Top Tips To Prevent Freezing Pipes This Winter
Throughout the winter, the risk of pipes bursting or freezing skyrockets. Burst pipes can cause thousands of dollars worth of damage and are one of the leading causes of property damage during cold, frigid temperatures. You can rack up over 5000 dollars in ruined furniture, clothing, appliances, and more.
Unheated interior areas like garages, attics, and basements pose the most significant risks for pipes. That doesn’t mean lines running through exterior walls and cabinets can’t freeze. There is still a risk if the temperature drops down enough or if your home isn’t insulated correctly. Good news! You can take a few simple steps to keep your water flowing and your house free of unwanted moisture. Read on to explore our top tips to prevent freezing pipes this winter.
Why Frozen Pipes Are an Issue
Water has a unique property that expands when it freezes. This expansion puts incredible pressure on whatever device it’s enclosed in, such as plastic or metal pipes. The strength of your container doesn’t matter because expanding water can cause pipes to burst.
The most at-risk pipes include:
- Lines exposed to severely cold temperatures, including swimming pool supply lines, water sprinkler lines, and outdoor faucet lines.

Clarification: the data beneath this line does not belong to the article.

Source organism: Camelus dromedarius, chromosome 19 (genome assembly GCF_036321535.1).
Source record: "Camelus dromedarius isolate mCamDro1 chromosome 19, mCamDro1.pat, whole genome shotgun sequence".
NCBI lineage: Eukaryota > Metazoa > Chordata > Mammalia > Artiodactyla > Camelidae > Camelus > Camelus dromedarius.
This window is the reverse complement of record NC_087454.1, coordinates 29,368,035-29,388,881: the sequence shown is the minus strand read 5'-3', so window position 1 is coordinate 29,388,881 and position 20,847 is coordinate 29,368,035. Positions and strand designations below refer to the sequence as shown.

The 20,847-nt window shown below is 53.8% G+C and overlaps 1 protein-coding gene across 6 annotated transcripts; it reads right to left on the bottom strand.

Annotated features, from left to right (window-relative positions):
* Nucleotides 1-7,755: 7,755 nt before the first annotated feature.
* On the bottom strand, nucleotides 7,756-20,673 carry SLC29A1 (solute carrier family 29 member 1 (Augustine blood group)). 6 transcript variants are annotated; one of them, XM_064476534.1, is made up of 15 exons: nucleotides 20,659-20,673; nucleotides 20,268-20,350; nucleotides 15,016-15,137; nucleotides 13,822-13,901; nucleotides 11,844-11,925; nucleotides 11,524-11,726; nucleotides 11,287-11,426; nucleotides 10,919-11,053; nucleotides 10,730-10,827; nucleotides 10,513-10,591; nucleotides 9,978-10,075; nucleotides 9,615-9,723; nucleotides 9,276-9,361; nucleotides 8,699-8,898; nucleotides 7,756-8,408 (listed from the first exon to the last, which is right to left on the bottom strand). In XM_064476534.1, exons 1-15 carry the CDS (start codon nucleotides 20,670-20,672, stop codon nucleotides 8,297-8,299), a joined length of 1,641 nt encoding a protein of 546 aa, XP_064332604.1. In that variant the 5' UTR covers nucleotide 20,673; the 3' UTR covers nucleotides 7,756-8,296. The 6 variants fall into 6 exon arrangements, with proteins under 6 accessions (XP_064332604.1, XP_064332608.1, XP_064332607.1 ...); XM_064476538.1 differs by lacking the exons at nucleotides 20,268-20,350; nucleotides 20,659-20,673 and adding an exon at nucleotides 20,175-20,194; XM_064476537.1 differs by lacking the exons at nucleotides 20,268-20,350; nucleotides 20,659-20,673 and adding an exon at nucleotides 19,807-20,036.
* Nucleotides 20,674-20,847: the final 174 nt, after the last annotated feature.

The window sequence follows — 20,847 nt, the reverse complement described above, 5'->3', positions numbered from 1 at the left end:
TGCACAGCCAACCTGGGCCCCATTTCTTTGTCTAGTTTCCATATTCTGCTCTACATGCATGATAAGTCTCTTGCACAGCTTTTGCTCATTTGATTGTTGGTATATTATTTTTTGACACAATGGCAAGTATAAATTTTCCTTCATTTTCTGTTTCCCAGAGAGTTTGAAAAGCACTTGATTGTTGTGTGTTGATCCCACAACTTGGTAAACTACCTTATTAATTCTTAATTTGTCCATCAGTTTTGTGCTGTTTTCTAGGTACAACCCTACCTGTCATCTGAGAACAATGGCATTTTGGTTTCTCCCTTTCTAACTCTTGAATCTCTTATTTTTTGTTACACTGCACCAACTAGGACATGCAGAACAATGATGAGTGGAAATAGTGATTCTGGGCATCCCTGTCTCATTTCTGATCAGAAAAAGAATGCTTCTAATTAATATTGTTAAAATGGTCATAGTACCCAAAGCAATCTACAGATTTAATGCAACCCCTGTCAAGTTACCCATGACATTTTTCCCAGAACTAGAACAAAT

- Pay close attention to pipes located in unheated interior areas of your home. These areas include garages, kitchen cabinets, crawl spaces, and attics.
- Don’t ignore the lines that run against the exterior walls. These areas tend to have little or no insulation.
Frozen pipes can cause more issues than no running water in your house, so stay alert this winter.
Ways To Help Protect Your Pipes
You can take precautions to help prevent a frozen pipe from disaster from happening. Before winter strikes, make sure you drain all outdoor hoses and faucets and keep the outside valve open to allow any remaining water to expand without bursting a pipe.
Insulation will be one of the best preventative measures to fight back against freezing temperatures. There are many different types of insulation, so contact a professional like Paragon Protection to assess your home and go over which will be best. They are spray foam insulation contractors in Wauconda, IL, who are ready to help keep your home safe this winter season.
If you’re feeling adventurous, you can look into having exposed pipes relocated to a more protected location. This undertaking is significant, but it may be the best route to take for your home.
Liberally apply pipe insulation to protect those vulnerable and exposed lines. Pipe insulation is relatively inexpensive, and you can purchase it at your local hardware store. This precaution can help avoid the headache of a burst pipe, which can leave you with cleanup, lost valuables and keepsakes, and paying your insurance deductible.
How To Prevent the Deep Freeze
Begin taking precautions inside once you notice the temperatures start to drop outside to keep the water flowing and pipes warm. If you have an uninsulated area, 20 degrees Fahrenheit is enough to cause issues within your pipes.